never come to a conclusion. It did so, nevertheless, unex-
pectedly; the President nodded; somebody coughed; and
soon after the examination of the prisoner began.

In Holland, as in France, there is no examining or cross-
examining of witnesses by the bar, the general impression
being that the lawyers' object on sucii occasions is too often
not to guide a witness into telling the truth, but to confuse
him into telling a lie. The presiding judge examines, and
he alone. It is true that the public prosecutor and the pris-
oner's counsel may suggest the putting of some particular
question, but young barristers are loth to avail themselves of
that privilege, for the President is very apt to take such sug-
gestions amiss, as implying a lack of ability in him with
regard to the conducting of the case. Both systems appear
to have their advantages, and their disadvantages.

The prisoner stood up to be examined. As he did so,
even his enemies and who but Kees Hessel was his friend
in that large concourse? even his enemies acknowledged
the dignity of his bearing. . He might be nervous afterward


under the statements of some of those called to give evi-
dence against him, but in his own answers he was firm and
collected. The attitude he assumed was insolent, said the
lawyers, for he admitted everything but the crime itself.
Only the evening before a last desperate attempt had been
made to force a confession from him. It had failed, and the
failure was resented accordingly.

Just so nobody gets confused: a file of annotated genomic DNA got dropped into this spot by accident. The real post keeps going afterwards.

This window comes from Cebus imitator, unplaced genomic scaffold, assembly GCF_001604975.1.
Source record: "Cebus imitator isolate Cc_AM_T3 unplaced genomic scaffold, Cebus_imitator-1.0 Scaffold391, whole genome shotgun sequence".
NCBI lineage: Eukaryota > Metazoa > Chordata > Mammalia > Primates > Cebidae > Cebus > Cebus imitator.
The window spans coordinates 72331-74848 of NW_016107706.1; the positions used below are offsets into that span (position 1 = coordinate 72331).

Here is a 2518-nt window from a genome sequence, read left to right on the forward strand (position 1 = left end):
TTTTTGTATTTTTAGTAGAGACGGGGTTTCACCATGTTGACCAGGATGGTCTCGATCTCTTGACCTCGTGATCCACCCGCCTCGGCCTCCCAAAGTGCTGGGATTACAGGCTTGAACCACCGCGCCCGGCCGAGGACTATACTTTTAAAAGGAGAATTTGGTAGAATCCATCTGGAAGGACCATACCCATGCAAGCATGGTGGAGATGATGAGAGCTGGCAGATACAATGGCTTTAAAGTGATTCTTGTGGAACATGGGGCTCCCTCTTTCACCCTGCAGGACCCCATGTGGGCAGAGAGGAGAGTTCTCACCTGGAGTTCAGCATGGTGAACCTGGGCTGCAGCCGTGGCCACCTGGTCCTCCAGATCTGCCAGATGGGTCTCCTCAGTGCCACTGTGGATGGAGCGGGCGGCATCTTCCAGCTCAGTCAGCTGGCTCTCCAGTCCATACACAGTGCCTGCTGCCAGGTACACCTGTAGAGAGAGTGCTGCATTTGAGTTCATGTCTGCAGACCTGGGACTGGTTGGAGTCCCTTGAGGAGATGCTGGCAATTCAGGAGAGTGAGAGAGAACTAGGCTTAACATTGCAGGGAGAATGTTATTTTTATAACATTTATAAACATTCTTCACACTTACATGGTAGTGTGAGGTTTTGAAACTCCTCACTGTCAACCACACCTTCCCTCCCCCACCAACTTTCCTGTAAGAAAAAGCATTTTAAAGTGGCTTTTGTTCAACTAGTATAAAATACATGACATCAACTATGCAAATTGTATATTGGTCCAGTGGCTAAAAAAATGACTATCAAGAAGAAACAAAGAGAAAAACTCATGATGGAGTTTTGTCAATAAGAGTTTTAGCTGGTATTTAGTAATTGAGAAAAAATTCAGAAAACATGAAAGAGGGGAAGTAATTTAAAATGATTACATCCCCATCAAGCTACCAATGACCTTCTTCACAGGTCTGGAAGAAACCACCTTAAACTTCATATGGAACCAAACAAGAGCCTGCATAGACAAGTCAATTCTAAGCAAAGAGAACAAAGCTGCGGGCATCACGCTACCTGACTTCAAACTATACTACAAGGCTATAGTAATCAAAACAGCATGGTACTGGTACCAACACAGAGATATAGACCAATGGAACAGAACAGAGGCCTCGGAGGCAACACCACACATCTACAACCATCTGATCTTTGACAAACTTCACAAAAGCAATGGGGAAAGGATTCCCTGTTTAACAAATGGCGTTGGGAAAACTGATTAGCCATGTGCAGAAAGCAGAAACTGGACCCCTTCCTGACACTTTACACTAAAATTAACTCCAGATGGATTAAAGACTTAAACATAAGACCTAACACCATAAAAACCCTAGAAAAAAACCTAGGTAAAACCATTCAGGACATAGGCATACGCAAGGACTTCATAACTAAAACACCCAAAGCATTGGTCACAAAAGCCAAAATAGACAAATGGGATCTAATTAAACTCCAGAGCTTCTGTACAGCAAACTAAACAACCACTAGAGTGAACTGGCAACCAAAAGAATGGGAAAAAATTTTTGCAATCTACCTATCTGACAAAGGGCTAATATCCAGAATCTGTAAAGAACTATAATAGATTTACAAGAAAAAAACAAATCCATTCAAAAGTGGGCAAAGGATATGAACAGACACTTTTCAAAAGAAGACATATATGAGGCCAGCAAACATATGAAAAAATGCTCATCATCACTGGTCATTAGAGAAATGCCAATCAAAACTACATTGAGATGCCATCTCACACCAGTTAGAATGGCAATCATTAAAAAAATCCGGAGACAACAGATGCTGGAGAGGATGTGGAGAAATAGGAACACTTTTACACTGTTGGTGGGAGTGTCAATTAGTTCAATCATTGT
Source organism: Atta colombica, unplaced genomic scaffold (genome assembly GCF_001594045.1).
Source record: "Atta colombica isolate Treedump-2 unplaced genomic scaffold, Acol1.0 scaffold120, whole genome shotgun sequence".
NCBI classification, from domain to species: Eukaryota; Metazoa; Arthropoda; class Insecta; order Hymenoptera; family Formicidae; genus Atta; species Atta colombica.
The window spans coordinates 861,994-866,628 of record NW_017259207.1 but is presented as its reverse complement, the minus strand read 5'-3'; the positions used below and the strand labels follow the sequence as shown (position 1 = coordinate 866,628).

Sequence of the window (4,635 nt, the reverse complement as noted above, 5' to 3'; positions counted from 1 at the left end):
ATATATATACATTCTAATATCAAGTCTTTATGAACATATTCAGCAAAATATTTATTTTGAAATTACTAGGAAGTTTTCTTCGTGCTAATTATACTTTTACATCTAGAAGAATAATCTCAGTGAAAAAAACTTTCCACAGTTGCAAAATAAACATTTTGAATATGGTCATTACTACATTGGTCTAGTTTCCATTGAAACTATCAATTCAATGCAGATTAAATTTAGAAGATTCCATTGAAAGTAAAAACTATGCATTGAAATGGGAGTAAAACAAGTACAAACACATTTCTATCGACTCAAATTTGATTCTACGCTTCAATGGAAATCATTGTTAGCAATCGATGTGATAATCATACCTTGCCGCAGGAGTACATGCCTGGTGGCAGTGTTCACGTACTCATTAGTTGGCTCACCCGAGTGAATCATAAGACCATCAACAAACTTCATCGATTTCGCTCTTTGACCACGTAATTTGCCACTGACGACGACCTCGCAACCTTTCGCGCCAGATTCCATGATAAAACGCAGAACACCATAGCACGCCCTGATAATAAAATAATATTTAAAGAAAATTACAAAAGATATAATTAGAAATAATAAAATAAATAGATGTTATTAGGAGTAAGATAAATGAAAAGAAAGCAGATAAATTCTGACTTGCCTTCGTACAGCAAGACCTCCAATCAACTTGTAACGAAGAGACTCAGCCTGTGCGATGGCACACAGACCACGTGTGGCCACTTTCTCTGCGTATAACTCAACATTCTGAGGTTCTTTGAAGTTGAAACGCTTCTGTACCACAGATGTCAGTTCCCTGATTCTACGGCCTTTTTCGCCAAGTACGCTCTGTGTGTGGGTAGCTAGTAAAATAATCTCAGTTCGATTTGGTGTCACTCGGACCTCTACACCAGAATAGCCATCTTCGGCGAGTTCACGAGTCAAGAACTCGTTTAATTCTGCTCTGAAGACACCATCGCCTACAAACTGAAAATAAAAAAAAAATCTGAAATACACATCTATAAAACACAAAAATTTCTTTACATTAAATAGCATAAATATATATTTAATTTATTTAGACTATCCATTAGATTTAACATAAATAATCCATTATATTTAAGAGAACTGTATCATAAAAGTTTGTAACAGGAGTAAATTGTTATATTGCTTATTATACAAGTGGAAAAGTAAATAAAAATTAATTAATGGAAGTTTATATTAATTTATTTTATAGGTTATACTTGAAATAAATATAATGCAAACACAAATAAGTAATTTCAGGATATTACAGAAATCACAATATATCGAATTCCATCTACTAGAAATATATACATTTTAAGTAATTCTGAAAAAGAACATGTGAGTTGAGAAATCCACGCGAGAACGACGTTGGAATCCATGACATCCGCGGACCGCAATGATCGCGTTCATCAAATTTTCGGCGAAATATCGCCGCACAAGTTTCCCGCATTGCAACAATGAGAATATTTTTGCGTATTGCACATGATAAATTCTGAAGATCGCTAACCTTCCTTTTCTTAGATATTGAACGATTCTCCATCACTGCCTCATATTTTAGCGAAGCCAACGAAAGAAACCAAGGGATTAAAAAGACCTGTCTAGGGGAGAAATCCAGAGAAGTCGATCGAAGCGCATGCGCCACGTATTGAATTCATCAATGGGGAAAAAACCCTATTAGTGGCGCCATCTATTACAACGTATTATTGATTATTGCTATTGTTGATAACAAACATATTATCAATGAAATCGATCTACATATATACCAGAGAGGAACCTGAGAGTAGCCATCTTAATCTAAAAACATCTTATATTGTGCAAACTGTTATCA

" Your name ? " said the President.

" Joost Avelingh."

" Your profession ? " .

" I have none."

" You have no title of any kind ? No university degree ? "


" No occupation ? " The President, a red-faced little
man, leered at the prisoner over his round spectacles. Joost
smiled a bitter little smile.

" I am a member of the Council of Management of some
ten or twelve charitable societies," he said, " and on the
Board of some half-dozen Industrial Companies ; that is all."

" Yes," said the President, " I know. You have found
charity a convenient cloak to hide a multitude of sins."

Joost's soul flinched, if that expression be permissible.
The outer frame stood calm, erect and stately; the eyes
were gazing at the statue of Justice above the little Presi-
dent's head.

The usual questions followed, and then a closer inquiry
began into the circumstances of the crime itself.

" You admit," said the President, " that the Baron van
Trotsem, your uncle, took you into his house when you
were a destitute orphan of five, and that from that moment
until the day of his death, he fed, clothed, and educated
you, and that finally he appointed you his heir ? "

" Yes," said Joost,

" Did you know during the Baron's lifetime that his wiU
had been drawn up in your favor ? "


" I had reasons to suspect it from frequent allusions which
he made."

" Had you, in spite of all you owed him, any cause in
your own opinion to dislike the Baron van Trotsem, or to
feel a grudge against him ? "

" Yes," said Joost in a distinct voice. " We did not get